Jan. 15, 2020
For Immediate Release
Brantford – Linda Schuyler, co-creator and executive producer of the iconic Degrassi television franchise, will share stories from her life and career during two lectures at Wilfrid Laurier University’s Brantford campus on Jan. 28.
Schuyler was inspired to create Degrassi during her time as a junior high school teacher. Her first Degrassi series – The Kids of Degrassi Street – premiered in 1979 and was followed by a string of hit Degrassi shows including Degrassi Junior High, Degrassi High and Degrassi: The Next Generation. In total, the Degrassi franchise includes more than 500 episodes that have aired in more than 150 countries. The Degrassi series has won accolades including the Peabody Award, International Emmys and more than 25 Canadian Screen Awards.
During her first lecture, titled “Head On... Reflections on Life,” Schuyler will speak about her childhood as a British immigrant growing up in Paris, Ont., coming of age during the counterculture and women’s liberation movements, her work as a junior high school teacher and career in the film and television industry. Schuyler’s second talk, “The Degrassi Story,” will focus on the origins and cultural impact of the Degrassi television franchise in Canada and beyond.
Schuyler’s appearance is part of the People Make History lecture series hosted by Laurier’s History Department at the university’s Brantford campus. The annual series, supported by funds from the late Mary J. Stedman, invites witnesses of historical events to tell their stories. Through this experience, students and community members connect to first-person accounts of history.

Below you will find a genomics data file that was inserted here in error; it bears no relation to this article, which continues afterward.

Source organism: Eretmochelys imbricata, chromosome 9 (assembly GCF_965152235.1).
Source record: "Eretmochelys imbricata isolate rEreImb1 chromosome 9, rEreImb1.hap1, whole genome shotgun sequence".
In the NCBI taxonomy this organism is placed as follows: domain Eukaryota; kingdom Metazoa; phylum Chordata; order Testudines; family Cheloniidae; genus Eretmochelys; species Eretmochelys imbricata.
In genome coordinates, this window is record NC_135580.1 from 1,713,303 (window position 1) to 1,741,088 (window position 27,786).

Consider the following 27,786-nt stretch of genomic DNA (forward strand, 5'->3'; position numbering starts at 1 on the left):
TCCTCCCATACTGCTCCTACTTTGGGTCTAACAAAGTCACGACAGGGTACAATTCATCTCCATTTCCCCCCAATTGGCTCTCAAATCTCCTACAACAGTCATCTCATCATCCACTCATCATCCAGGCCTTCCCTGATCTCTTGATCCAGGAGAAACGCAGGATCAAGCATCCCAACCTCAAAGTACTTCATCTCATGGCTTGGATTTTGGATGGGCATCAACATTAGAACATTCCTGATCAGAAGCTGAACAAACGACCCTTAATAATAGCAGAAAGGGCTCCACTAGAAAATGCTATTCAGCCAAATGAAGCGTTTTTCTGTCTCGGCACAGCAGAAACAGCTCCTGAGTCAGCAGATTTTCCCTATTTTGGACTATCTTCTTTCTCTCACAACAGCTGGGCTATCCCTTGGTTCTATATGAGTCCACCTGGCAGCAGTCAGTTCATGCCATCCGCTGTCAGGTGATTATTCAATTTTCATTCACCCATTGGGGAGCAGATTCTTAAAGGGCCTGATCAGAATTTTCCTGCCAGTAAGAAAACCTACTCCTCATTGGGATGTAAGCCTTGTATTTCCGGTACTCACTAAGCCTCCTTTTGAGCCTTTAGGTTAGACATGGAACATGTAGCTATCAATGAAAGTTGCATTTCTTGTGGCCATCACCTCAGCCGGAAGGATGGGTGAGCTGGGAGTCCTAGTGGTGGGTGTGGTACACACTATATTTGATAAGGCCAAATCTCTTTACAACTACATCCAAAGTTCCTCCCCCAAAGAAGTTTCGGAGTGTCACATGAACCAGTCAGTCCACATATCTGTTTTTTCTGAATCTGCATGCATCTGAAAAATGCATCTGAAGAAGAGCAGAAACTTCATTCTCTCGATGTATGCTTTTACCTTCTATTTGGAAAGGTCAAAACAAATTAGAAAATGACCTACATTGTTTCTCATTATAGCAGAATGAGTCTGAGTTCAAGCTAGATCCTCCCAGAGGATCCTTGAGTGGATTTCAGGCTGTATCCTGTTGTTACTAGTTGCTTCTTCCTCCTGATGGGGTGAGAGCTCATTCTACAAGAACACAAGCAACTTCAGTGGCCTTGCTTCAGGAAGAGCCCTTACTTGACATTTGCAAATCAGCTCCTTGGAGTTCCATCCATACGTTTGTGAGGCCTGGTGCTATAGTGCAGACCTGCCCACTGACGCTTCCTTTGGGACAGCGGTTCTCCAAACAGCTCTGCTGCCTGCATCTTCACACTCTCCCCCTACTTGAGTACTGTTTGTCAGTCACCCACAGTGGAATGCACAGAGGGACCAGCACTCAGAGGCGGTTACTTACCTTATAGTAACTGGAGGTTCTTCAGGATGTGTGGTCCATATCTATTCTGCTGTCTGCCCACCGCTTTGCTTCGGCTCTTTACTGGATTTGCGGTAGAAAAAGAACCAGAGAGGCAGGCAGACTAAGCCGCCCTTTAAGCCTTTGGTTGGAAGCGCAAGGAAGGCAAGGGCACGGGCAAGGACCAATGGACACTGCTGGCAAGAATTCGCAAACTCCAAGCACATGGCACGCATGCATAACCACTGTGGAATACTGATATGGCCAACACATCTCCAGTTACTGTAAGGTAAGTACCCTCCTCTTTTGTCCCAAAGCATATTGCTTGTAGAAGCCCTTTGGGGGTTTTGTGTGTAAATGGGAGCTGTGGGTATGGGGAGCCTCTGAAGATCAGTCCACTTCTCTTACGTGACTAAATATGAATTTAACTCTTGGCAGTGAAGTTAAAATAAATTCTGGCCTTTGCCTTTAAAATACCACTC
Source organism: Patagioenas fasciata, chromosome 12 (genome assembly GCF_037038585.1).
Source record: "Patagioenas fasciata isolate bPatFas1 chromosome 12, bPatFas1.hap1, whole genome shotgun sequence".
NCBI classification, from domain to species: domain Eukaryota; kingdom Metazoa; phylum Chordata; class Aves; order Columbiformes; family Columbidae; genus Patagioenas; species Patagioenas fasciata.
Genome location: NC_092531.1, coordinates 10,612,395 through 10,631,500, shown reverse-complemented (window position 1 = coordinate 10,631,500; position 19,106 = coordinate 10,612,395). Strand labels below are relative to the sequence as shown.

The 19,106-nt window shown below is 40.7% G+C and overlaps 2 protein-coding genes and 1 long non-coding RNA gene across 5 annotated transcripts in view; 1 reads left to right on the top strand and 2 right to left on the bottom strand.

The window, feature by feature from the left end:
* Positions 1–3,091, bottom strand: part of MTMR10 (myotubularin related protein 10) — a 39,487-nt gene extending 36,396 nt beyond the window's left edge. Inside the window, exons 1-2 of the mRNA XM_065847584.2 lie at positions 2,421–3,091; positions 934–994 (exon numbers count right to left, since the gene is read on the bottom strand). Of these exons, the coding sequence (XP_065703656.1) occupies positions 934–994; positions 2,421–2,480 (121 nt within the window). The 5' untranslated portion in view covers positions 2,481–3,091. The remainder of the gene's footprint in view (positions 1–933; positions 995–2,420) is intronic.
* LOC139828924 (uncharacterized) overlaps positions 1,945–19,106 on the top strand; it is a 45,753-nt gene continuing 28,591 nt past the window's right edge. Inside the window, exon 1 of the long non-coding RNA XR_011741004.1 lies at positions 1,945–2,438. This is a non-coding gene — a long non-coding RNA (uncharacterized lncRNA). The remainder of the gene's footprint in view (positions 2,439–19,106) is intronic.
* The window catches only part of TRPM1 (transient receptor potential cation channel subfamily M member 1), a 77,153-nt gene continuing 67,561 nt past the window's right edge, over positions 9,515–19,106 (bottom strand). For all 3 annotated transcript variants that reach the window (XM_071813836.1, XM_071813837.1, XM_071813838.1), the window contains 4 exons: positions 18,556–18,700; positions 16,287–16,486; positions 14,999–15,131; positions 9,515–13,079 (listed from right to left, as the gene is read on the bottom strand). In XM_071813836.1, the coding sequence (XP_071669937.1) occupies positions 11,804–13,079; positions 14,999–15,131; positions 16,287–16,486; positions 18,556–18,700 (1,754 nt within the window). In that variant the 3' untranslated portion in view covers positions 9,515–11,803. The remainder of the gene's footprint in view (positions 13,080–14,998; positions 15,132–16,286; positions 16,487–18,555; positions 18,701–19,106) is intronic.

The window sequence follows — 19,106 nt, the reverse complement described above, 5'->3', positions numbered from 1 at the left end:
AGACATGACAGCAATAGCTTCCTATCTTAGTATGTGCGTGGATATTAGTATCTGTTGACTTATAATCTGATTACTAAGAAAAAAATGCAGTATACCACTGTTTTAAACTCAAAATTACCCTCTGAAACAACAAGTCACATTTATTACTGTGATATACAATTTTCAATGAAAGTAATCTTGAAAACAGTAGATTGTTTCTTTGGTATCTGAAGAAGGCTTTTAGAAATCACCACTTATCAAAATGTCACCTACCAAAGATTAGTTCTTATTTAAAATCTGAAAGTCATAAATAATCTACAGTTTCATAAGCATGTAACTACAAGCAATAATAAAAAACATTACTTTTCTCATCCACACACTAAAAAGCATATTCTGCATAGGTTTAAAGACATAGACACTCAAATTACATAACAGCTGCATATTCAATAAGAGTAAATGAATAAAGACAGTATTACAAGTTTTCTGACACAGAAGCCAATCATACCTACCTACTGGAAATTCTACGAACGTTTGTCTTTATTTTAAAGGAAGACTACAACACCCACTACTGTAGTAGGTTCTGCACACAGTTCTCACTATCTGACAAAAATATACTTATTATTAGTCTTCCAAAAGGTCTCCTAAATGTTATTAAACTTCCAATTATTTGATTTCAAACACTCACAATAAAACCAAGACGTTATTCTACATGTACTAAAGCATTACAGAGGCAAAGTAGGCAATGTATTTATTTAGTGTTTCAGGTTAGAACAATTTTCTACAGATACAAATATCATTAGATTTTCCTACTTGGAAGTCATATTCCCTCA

“The Degrassi television franchise and its portrayal of youth culture was important for several generations of Canadians,” said Tarah Brookfield, associate professor and People Make History coordinator. “Learning how Linda Schuyler came to be the co-creator of an iconic piece of Canadian culture will offer insight into the history of the Canadian television industry and Canadian women’s history.”
In addition to her work in television, Schuyler is a founding member of the Association for Media Literacy and has volunteered with UNICEF, Free the Children and Big Sisters. She was inducted as a member of the Order of Canada in 1993 and a member of the Order of Ontario in 2012. Laurier granted Schuyler an Honorary Doctor of Letters degree in 2015. Schuyler and her husband Steven Stohn have been active in the local community, including the preservation of The Bawcutt Centre, formerly the Paris Old Town Hall.
Schuyler’s Jan. 28 lectures are free and open to the community. Seating is limited and registration is required.
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Tarah Brookfield, Associate Professor
History and Youth and Children’s Studies, Wilfrid Laurier University
Beth Gurney, Associate Director
Communications and Public Affairs, Wilfrid Laurier University, Brantford campus
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